Special Tip – working with graphic designers

Special Tip – working with graphic designers

Getting a good product visual design is not a trivial task neither working with graphic designers. The product design progresses over time as more learning is being added, while changes needs to implemented fast.

When I first started to interview free-lance designers and designer firms to work with us at Totango I didn’t know a lot about what I’m looking for and how to define it. I wasn’t clear on the requirements and I confused those designers I met with.

My intention was simple (too me), I wanted a modern, clean and user centric design for the product. (Who wouldn’t want that?)

Through the process I learned how to create an aesthetic product design while working effectively with my designers. I’m happy to share with you my tips.


Most of us grew up in engineering, product management or marketing. We didn’t go to art schools and were not born with the right terminology, so for this reason it’s critical to work on communication with your designers from day 1. To objective it to make sure you’re able to clearly articulate what you want and for the designer to understand and follow you’re guidelines, while still keeping artistic freedom for innovation. More on the next point. Face time (or phone time) is mandatory for that matter. The second aspect which makes breaks communication barriers is to work in small incremental iterations, see next.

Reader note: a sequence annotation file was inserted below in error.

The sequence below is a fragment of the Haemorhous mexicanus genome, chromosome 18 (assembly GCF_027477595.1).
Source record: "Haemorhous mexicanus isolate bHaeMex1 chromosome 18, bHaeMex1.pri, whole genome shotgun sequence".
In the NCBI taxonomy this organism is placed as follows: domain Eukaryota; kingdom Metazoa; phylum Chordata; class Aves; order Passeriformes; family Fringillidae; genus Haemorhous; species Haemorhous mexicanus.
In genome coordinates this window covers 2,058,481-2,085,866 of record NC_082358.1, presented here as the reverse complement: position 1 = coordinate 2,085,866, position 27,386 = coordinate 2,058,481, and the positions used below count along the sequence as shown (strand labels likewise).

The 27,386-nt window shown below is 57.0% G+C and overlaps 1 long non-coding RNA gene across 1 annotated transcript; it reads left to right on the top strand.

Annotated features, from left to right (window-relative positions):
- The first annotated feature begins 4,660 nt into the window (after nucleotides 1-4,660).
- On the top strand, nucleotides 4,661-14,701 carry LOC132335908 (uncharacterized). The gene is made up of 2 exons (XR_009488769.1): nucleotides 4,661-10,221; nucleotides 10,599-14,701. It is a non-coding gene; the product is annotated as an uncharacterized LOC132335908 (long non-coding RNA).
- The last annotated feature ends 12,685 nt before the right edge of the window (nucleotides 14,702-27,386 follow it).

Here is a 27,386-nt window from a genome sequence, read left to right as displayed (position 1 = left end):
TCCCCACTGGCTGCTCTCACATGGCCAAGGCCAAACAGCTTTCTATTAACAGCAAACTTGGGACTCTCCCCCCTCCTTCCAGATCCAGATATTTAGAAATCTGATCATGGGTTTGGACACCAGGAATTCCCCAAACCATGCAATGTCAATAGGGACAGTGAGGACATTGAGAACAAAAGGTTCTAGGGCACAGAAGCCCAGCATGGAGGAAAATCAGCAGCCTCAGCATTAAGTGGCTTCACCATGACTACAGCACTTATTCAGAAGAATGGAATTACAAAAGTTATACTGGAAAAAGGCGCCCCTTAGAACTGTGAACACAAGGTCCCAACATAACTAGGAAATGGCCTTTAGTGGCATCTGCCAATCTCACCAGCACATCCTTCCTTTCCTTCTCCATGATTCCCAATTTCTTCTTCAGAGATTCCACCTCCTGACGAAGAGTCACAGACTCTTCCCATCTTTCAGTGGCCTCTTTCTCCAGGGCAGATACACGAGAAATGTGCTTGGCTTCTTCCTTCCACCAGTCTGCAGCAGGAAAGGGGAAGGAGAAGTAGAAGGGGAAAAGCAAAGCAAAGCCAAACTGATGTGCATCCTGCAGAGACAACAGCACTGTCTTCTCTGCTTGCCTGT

Iterative Design

Some design firms will limit the number of iterations to 2 or 3 in order to save labor cost. This is totally wrong! I created a new engagement with my designers where we’re working by a bi-weekly fixed contract. The reason is to be able to iterate as much as possible while nobody looses. The only way I found effective to work together and develop a common langage is for the designer to create a mockup quickly (few mockups per day) so I can comment and push the process forward. It’s faster, it’s more effective and it’s fun, as designers look for feedback fast and early before moving on.

Incremental Design (No Concept!)

In a lean startup, one of the key traits of the startup is it’s ability to pivot and switch concepts. The user interface, as being in front of the customers, will change most. So, there is no point in a contract based on a single concept (as some design companies want), as concepts change/shift over time and the design should support it. In addition, you don’t have enough information to feed conceptual design at the beginning.

By following these three concepts, building a common language, iterating fast and a lot, and working towards incremental product design, I was able to invest just what it needed to create a product design which was always aesthetic and professional and meets the current state of the product and company learning.

I hope this tip will help you, and I wish I knew this a year ago, once I started my journey, as it would have helped me a lot.

One last note, if you enjoy tips like this, please let me know, and I’ll be happy to share more.

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